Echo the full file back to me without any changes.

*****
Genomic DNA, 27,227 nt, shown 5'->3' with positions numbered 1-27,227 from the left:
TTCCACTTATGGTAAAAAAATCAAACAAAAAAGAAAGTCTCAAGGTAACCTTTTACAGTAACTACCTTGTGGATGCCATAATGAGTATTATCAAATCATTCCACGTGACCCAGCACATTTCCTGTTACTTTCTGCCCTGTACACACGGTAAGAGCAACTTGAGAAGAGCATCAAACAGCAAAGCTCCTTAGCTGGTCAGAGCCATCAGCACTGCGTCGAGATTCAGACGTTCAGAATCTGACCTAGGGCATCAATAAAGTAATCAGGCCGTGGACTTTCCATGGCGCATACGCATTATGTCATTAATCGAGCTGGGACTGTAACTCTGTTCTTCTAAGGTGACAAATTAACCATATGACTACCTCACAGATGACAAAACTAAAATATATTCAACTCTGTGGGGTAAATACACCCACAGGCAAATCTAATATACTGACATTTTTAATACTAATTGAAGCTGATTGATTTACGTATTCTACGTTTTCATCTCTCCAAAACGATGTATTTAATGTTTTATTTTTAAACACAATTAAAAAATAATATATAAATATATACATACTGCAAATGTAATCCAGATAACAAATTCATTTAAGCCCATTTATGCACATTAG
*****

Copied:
Genomic DNA, 27,227 nt, shown 5'->3' with positions numbered 1-27,227 from the left:
TTCCACTTATGGTAAAAAAATCAAACAAAAAAGAAAGTCTCAAGGTAACCTTTTACAGTAACTACCTTGTGGATGCCATAATGAGTATTATCAAATCATTCCACGTGACCCAGCACATTTCCTGTTACTTTCTGCCCTGTACACACGGTAAGAGCAACTTGAGAAGAGCATCAAACAGCAAAGCTCCTTAGCTGGTCAGAGCCATCAGCACTGCGTCGAGATTCAGACGTTCAGAATCTGACCTAGGGCATCAATAAAGTAATCAGGCCGTGGACTTTCCATGGCGCATACGCATTATGTCATTAATCGAGCTGGGACTGTAACTCTGTTCTTCTAAGGTGACAAATTAACCATATGACTACCTCACAGATGACAAAACTAAAATATATTCAACTCTGTGGGGTAAATACACCCACAGGCAAATCTAATATACTGACATTTTTAATACTAATTGAAGCTGATTGATTTACGTATTCTACGTTTTCATCTCTCCAAAACGATGTATTTAATGTTTTATTTTTAAACACAATTAAAAAATAATATATAAATATATACATACTGCAAATGTAATCCAGATAACAAATTCATTTAAGCCCATTTATGCACATTAG